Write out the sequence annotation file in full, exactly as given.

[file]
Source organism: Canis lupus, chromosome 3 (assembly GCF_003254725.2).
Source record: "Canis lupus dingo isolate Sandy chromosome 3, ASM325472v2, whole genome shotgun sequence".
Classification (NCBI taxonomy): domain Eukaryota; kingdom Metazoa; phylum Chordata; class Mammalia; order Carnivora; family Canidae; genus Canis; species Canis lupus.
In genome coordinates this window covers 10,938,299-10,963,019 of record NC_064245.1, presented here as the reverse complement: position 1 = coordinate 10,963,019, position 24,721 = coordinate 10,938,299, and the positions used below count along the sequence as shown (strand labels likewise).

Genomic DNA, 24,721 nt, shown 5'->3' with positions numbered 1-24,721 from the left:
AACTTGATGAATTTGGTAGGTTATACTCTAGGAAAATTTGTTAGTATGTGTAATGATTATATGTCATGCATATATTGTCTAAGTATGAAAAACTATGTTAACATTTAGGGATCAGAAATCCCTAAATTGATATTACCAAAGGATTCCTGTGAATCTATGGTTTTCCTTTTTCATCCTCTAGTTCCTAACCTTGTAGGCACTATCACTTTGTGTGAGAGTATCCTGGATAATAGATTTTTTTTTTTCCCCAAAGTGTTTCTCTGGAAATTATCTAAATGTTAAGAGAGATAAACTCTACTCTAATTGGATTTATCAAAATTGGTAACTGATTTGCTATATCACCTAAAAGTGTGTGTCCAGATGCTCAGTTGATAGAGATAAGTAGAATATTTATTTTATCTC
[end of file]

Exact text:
Source organism: Canis lupus, chromosome 3 (assembly GCF_003254725.2).
Source record: "Canis lupus dingo isolate Sandy chromosome 3, ASM325472v2, whole genome shotgun sequence".
Classification (NCBI taxonomy): domain Eukaryota; kingdom Metazoa; phylum Chordata; class Mammalia; order Carnivora; family Canidae; genus Canis; species Canis lupus.
In genome coordinates this window covers 10,938,299-10,963,019 of record NC_064245.1, presented here as the reverse complement: position 1 = coordinate 10,963,019, position 24,721 = coordinate 10,938,299, and the positions used below count along the sequence as shown (strand labels likewise).

Genomic DNA, 24,721 nt, shown 5'->3' with positions numbered 1-24,721 from the left:
AACTTGATGAATTTGGTAGGTTATACTCTAGGAAAATTTGTTAGTATGTGTAATGATTATATGTCATGCATATATTGTCTAAGTATGAAAAACTATGTTAACATTTAGGGATCAGAAATCCCTAAATTGATATTACCAAAGGATTCCTGTGAATCTATGGTTTTCCTTTTTCATCCTCTAGTTCCTAACCTTGTAGGCACTATCACTTTGTGTGAGAGTATCCTGGATAATAGATTTTTTTTTTTCCCCAAAGTGTTTCTCTGGAAATTATCTAAATGTTAAGAGAGATAAACTCTACTCTAATTGGATTTATCAAAATTGGTAACTGATTTGCTATATCACCTAAAAGTGTGTGTCCAGATGCTCAGTTGATAGAGATAAGTAGAATATTTATTTTATCTC